Conductor Giovanni Reggioli was the head coach and music administrator for the WNO Domingo-Cafritz Young Artist Program from 2001 to 2004. Apparently recovered from the illness that left him suddenly indisposed at the premiere Saturday night, because of which Plácido Domingo stepped in at 10 minutes' notice, he led a color-filled performance of the orchestral score. This is a beautiful opera with sometimes odd scoring, not the least of which is Saint-Saëns's preference for thin textures, to the point of transparency. Some points in the opera are on the unsatisfactory side of orchestral fullness for that reason, like the concluding cataclysm. Saint-Saëns favored odd combinations of winds in repeating arpeggiated patterns, a sound that inevitably reminds me of Philip Glass now. An extended passage for glockenspiel in the Act III temple scene begins to wear on the senses, although the instrument was so present Tuesday night that it seemed amplified. It would be nice to avoid the long set change necessary between the first and second scenes in Act III, during which the house remained dark and mechanical whirrings and whinings were heard in the gloom. I would not see anything wrong with Reggioli or someone else writing or arranging a few minutes of extra music to cover that change. Perhaps the two harpists (who were excellent) could play an excerpt of the Saint-Saëns op. 154, Morceau de concert for Harp and Orchestra, arranged for two harps. Anything but the noises of machinery!

Additional Comments by Jens F. Laurson:

When Tim Page likened Samson et Dalila to a staged oratorio, he had a good point. Rather than tightly woven action, the opera consists of a series of statements, and combined with the static stage direction (Peter McClintock) it just never becomes very involving visually. The attractive fugue of the chorus at the beginning of Act I has Bach luring at every corner and contributes to the ‘oratorio’ feeling.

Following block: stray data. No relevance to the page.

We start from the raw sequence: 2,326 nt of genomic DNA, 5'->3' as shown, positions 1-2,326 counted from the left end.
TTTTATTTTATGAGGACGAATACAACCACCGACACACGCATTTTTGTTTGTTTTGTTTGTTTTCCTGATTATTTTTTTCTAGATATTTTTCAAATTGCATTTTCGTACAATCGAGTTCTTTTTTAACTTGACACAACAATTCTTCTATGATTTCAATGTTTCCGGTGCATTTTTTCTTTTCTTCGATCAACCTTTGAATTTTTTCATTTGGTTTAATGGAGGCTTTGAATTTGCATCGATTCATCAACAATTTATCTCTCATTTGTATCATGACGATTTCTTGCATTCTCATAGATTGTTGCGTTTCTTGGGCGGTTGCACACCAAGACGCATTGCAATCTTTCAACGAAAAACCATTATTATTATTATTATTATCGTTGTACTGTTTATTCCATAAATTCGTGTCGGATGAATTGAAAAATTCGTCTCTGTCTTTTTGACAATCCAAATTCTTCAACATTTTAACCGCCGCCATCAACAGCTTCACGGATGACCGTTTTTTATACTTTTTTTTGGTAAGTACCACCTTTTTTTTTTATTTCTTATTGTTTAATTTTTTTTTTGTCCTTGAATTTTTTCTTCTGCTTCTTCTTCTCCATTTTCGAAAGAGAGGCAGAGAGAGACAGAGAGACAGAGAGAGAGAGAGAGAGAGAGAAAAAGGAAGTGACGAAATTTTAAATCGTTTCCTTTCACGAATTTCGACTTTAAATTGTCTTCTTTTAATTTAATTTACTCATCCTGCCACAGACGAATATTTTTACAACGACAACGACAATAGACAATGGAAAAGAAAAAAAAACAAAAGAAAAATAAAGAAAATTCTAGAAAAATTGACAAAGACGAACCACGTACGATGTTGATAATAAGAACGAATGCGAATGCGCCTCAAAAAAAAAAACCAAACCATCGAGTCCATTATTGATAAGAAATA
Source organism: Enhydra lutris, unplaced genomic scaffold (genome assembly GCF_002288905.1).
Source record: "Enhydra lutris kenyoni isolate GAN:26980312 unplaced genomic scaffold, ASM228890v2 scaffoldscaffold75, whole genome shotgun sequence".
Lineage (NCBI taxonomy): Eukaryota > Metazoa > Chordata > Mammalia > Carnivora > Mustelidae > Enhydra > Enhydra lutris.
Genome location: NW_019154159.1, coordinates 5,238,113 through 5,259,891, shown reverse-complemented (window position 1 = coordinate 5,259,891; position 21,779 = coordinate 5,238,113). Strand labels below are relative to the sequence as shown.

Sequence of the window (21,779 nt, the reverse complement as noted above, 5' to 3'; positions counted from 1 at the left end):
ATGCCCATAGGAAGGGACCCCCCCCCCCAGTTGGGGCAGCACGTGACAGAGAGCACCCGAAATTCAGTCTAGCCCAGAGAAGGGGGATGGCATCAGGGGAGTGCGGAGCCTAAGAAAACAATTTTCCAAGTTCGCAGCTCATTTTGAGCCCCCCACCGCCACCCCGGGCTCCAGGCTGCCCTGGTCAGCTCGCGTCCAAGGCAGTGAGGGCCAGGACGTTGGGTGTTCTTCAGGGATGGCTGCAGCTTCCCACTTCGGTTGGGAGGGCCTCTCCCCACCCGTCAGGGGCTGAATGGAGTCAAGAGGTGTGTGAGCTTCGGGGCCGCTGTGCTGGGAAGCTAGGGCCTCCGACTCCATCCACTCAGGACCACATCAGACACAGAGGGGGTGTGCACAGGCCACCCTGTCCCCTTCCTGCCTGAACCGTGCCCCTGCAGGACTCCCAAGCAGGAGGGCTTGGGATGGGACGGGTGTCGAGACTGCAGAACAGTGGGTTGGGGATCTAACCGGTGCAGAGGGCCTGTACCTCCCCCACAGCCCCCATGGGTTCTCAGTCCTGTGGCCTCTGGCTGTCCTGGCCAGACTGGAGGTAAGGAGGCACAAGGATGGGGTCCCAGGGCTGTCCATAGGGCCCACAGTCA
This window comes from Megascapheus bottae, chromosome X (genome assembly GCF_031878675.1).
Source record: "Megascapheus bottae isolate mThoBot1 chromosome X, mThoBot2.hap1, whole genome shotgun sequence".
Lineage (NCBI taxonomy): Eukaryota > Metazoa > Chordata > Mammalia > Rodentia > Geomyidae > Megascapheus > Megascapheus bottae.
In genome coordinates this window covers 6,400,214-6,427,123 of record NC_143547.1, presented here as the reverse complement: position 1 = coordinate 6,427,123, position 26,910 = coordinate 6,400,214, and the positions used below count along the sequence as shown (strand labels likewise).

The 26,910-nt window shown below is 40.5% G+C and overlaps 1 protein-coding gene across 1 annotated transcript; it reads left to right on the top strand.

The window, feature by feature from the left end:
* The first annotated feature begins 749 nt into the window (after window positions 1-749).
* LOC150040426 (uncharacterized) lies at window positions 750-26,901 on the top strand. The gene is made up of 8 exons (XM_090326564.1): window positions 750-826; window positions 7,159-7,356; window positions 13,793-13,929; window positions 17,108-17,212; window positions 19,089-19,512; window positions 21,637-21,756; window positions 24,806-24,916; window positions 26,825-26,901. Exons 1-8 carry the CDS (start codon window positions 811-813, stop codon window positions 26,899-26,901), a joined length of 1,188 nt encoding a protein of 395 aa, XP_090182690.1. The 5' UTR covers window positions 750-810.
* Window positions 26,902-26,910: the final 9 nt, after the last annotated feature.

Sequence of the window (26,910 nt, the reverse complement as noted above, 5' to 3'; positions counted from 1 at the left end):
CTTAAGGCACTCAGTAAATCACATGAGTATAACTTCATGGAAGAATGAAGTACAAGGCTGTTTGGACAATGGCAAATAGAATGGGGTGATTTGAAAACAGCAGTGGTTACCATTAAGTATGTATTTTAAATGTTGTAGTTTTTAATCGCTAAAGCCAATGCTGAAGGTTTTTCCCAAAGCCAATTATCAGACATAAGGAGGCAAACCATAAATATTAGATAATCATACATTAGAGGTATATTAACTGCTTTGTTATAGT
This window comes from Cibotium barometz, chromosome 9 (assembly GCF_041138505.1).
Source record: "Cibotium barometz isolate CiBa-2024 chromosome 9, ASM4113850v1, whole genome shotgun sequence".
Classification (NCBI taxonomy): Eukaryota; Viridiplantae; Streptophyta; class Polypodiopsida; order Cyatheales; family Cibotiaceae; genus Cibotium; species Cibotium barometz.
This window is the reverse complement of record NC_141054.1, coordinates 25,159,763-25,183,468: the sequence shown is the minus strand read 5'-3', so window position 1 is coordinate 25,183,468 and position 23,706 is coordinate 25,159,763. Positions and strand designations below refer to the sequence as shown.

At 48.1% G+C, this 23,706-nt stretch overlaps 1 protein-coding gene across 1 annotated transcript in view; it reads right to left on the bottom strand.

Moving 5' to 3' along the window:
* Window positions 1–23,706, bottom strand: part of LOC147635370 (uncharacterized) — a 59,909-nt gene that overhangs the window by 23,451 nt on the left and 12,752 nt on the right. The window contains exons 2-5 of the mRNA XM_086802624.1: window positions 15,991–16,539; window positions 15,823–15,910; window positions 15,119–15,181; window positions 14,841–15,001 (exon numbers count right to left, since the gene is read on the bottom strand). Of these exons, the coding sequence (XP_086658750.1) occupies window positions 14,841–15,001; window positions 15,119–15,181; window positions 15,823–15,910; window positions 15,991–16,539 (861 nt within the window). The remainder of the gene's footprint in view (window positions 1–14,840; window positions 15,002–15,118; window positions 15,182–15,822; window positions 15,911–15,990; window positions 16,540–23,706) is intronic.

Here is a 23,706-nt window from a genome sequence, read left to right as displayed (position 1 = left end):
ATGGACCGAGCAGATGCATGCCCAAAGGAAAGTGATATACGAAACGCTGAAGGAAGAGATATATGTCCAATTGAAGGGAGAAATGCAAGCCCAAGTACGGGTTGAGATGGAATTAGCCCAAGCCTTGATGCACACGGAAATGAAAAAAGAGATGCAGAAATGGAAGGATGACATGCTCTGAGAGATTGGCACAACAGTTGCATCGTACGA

Dressed in an expectedly conservative production (Giancarlo del Monaco), the opera had a few very impressive moments, and its good share of unimaginative ones. Costumes (Michael Scott, also responsible for the set) were ravishing on Kyle Ketelsen’s Abimélech and pleasant on Olga Borodina’s sensual, Salome-like Dalila. Mostly though, they were 50s Hollywood recreations of our ideas of how dress in the region, at the time, must have looked. Clichéd and sometimes ridiculous like the guards that, due to varying height, made their uniform frocks look like anything from modest 2/3-long dresses to miniskirts, leaving them to look like ancient Rehoboth beach guards in Birkenstocks.

The message of the opera’s story is a mix of xenophobia (“stay away from her, she’s not one of us [hence evil!]”) to the kind of glorification of weakness (“all we have are tears”) that sent Nietzsche into fits. Standards in 1877 also still required ballets in operas; Saint-Saëns delivers two.

Gregory Reinhart, in the role of the anti-sensual, xenophobic, cantankerous Old Hebrew, was a real find, with a magnificent voice with a nice ring throughout the entire register. Alan Held had been my favorite element in Die Walküre, where he was a great Wotan. As the High Priest of Dagon, I found the elements that reminded me why he had impressed me without delivering quite as much. His pronunciation was notably weak, even to my ears (his German had been near-impeccable), and his voice was strong and big, but not always perfectly aimed at the notes, with a smudgy quality. Dalila, the Mata Hari of Mesopotamia via Olga Borodina, the star of the production, was a sultry, pouting, stubbornly determined daughter to Held’s priest (the production, laudably, worked out some incestuous overtones in their relationship), making her father proud by seducing for the good of the state. Local Carl Tanner made a capable contribution to the cast: only in the second act did I find his voice oddly covered by a milky hue.

A feast for the eyes, despite my mentioned reservations, was the third act with its ritual ballet (a few audience members laughed during parts of Vladimir Angelov’s choreography), making it an opera perfectly fit for those who like visual feasts and, I figure, children... even if summarizing the story for your five-year-old might give you occasional pause in trying to find a version ad usum Delphini.